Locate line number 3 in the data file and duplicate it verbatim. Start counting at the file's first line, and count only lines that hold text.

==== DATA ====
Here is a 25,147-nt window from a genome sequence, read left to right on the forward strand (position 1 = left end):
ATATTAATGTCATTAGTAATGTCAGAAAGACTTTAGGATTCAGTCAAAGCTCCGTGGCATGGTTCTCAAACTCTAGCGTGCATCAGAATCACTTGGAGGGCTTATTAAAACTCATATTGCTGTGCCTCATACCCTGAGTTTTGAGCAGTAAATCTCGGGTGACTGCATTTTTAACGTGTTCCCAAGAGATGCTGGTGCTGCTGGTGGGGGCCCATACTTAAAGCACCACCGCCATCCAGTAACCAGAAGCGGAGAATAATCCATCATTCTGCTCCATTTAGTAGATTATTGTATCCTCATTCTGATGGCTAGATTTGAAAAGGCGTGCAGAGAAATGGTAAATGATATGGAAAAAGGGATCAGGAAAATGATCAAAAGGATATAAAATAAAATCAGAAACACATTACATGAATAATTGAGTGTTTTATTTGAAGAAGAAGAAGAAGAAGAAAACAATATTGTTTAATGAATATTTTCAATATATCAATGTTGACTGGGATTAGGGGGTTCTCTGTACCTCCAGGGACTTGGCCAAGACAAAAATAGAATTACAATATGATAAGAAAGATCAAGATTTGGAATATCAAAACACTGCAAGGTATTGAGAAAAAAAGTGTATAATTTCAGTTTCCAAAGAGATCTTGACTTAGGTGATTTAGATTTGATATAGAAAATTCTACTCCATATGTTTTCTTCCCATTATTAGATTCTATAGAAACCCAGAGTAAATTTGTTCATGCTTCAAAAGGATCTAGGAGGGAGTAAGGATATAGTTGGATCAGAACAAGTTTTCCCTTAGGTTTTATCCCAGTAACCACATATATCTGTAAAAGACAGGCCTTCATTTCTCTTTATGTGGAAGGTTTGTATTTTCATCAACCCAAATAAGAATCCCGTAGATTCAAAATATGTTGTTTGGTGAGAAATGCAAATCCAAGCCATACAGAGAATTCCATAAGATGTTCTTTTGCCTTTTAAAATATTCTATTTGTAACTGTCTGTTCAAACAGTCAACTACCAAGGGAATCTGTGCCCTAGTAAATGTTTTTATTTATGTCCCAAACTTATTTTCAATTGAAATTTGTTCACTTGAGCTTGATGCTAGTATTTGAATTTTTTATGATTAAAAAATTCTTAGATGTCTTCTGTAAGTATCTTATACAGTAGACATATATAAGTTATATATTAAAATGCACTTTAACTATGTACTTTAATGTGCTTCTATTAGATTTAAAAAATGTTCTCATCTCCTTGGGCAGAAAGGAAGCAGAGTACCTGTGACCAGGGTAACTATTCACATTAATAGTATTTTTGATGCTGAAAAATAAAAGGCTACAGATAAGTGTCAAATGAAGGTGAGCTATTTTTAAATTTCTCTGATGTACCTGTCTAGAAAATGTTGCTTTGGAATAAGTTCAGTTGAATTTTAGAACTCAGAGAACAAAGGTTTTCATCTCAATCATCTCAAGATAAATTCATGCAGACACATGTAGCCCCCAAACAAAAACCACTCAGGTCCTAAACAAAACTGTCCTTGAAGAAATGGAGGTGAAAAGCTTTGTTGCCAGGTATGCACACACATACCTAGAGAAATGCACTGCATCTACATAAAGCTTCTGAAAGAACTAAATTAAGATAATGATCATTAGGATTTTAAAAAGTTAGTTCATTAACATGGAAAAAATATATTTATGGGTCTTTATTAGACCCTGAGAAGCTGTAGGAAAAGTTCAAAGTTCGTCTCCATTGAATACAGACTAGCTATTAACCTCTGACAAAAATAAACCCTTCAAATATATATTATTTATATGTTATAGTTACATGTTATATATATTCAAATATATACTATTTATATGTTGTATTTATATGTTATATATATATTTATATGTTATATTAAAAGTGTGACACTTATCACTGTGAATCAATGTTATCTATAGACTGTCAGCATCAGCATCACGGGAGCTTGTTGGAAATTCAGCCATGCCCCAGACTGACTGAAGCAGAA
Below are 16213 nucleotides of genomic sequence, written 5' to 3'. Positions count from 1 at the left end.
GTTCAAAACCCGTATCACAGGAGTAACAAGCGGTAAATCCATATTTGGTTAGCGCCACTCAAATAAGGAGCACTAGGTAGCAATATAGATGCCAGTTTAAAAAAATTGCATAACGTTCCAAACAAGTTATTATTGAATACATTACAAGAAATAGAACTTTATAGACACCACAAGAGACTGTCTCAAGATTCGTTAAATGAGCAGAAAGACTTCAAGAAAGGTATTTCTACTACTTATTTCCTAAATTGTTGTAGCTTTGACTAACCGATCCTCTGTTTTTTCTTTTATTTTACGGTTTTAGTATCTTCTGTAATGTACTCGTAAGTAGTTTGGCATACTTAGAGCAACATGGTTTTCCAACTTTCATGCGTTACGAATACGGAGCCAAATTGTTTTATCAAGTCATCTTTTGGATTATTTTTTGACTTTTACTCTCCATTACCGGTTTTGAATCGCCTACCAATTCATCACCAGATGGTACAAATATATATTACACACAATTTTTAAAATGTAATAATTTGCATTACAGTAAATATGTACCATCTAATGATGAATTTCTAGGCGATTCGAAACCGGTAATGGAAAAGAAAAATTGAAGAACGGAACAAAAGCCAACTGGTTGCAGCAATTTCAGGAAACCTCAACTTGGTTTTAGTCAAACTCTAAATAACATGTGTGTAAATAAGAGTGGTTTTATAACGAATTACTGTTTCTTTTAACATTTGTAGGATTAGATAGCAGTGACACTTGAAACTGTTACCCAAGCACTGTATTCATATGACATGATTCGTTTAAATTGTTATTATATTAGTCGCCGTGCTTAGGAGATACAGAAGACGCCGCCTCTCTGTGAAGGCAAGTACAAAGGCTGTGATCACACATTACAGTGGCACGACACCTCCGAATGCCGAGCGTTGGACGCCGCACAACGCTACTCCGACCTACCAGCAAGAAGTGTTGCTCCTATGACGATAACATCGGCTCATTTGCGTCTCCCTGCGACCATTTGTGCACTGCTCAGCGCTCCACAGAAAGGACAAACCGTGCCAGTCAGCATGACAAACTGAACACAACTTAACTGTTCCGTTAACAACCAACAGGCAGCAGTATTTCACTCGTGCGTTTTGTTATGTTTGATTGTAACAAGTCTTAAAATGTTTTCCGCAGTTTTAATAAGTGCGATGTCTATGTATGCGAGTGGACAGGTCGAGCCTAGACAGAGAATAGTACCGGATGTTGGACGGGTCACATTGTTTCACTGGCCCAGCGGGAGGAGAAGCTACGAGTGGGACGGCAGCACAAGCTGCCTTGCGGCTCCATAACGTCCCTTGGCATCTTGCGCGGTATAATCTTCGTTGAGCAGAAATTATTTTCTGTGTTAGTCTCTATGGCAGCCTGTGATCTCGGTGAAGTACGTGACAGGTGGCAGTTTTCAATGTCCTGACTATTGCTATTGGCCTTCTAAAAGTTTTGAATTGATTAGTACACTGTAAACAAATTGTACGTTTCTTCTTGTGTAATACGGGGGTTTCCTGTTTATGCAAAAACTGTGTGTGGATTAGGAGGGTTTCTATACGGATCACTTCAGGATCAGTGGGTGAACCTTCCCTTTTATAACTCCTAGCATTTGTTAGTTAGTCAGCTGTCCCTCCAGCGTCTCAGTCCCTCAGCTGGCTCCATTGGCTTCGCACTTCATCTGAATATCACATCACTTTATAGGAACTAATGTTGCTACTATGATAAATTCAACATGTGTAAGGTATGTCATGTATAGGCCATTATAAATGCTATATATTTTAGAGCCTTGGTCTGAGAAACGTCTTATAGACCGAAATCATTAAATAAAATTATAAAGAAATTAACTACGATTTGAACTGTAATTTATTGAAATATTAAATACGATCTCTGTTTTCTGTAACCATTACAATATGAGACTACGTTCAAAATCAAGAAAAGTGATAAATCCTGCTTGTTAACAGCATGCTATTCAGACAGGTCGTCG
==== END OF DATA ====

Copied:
Below are 16213 nucleotides of genomic sequence, written 5' to 3'. Positions count from 1 at the left end.